Jishnu/Bass & Vocals: To begin with it feels great to be able to support the Elephant! On a more serious note, it feels wonderful to be able to contribute music to an independent film. We know and respect Srinivas Sunderrajan (of Enter Guerilla Films) via his association with metalcore band Scribe. In fact, we’ve even collaborated with Scribe on a couple of occasions. So when he came to us with the idea of the film and wanted to use our music, we were more than happy. If you watch the film you’ll realize that Swarathma’s music does fit in really well with the theme of the film and its sequences. It was also great to hear that the film won the jury prize at the South Asian International Film Festival in New York!
Tell us about “Action Replay”. What brought about the venture and how has the response been thus far?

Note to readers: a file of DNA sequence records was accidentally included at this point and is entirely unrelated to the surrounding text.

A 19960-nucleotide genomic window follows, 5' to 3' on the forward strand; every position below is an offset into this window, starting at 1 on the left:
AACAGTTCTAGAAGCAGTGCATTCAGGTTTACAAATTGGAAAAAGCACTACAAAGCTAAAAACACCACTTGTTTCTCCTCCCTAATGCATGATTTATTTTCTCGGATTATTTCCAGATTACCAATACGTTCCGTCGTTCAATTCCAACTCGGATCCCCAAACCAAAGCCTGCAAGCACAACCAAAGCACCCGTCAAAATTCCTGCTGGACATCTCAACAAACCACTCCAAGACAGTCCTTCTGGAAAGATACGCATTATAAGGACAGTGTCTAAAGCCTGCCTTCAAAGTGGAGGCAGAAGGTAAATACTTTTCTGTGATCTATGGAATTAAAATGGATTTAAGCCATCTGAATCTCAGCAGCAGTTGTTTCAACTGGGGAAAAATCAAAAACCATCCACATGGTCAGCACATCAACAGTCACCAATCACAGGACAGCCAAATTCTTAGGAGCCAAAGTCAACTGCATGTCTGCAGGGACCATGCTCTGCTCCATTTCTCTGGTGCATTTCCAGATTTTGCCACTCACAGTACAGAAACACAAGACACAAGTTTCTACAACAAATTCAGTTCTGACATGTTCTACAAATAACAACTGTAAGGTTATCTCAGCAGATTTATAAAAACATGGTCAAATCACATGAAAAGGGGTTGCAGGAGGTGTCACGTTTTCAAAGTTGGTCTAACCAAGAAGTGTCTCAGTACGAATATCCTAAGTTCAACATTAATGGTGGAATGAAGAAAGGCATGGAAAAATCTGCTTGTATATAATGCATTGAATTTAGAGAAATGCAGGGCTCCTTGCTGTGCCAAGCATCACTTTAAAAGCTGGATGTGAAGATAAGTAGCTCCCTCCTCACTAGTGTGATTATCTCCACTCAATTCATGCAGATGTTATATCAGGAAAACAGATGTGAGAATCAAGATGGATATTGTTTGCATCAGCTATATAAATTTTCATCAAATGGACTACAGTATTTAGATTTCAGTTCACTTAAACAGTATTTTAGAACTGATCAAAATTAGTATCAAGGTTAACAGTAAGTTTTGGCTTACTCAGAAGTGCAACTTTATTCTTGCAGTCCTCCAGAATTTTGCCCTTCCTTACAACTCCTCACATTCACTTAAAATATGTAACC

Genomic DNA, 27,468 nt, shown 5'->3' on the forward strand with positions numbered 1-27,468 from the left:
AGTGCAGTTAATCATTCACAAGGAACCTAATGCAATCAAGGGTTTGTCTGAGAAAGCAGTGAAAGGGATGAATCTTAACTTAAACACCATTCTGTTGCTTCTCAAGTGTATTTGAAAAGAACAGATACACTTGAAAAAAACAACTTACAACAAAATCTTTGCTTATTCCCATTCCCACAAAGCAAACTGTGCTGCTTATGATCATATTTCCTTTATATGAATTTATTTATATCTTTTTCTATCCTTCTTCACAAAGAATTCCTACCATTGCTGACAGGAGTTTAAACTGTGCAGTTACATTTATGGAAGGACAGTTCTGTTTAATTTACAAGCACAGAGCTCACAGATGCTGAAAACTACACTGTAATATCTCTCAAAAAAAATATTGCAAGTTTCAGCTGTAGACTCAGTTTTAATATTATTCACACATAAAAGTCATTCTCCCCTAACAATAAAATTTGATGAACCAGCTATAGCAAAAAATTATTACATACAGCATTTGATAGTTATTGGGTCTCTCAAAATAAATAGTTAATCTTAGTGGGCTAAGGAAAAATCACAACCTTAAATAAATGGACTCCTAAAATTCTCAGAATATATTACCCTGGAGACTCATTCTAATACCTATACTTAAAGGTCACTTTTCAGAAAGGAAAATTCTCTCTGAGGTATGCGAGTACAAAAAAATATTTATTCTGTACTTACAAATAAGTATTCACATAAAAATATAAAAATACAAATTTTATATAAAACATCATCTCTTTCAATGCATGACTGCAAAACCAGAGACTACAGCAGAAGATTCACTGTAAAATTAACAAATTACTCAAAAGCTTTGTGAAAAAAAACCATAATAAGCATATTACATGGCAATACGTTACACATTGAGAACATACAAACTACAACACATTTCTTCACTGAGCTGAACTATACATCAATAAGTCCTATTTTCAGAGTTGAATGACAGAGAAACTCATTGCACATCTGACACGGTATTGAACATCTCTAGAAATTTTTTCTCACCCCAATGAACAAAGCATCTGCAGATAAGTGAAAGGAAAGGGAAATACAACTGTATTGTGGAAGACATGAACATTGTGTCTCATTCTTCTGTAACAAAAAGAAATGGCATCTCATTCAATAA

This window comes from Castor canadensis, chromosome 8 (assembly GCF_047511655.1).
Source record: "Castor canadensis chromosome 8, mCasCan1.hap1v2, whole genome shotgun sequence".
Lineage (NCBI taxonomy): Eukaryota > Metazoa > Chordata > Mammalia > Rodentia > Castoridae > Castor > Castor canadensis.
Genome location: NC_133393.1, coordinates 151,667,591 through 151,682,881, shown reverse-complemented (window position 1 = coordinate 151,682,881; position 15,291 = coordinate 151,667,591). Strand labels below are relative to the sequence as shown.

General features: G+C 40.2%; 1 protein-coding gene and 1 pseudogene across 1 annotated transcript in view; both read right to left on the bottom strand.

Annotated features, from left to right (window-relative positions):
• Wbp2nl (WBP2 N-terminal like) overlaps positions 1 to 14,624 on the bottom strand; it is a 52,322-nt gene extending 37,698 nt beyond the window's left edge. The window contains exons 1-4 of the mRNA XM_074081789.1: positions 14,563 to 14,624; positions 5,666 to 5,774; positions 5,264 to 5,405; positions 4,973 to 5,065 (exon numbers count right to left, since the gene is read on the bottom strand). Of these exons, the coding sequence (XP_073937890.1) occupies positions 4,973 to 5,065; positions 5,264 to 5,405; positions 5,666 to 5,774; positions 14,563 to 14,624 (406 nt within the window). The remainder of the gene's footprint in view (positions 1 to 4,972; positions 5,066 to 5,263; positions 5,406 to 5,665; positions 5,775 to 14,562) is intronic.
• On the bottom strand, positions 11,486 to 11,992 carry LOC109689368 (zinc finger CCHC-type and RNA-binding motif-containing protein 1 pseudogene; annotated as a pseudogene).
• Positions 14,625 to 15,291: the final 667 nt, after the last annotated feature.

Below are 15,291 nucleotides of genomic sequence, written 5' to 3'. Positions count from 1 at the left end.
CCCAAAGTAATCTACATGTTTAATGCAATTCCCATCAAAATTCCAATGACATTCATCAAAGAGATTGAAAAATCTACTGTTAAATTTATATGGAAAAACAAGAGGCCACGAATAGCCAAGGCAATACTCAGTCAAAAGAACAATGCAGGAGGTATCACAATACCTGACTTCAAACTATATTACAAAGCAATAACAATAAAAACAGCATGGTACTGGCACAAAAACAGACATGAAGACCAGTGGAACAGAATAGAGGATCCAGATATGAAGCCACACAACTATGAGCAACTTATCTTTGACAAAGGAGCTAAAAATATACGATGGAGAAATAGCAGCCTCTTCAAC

Vasu/Vocals & Guitar: I’m not sure if the order of these events are right but here it is: We were travelling to Naukuchiatal (home of Shubha Mudgal ji) to stay at Shubhaji’s mother’s house and ‘chill’, that’s when Shubhaji’s mother suggested that we should perform for the locals there and some children from a residential school there. So we did jugaad for a basic sound system which could produce some sound and did a show which was the beginning of our Action Replay shows. As a part of the same tour, we went to Kolkata and played a show for the children (girls) rescued from human trafficking across border and it was an amazing experience to see those children smiling and dancing. This gave us more hope and strength in believing our music and what we can do with it. Basically we felt that such shows are the ones which satisfy us as artists and also do more than just entertain, there is an unknown connection that happens with such audiences who open their hearts and accept you with much love and warmth. So we decided to take this as a serious step and Jishnu with his marketing brains came-up with the name ‘Action Replay’. And from then on we’ve played at leprosy centres, Blind schools, Old-age homes and many such place where people wouldn’t have even thought of watching a live band play, they probably would never get close an opportunity like that in their lives. The response so far has been something that enriches and makes us believe in our music and keep going on. This is why I want to keep singing, because I know that I need to reach out to such people as well, while I also do corporate shows which pay our bills.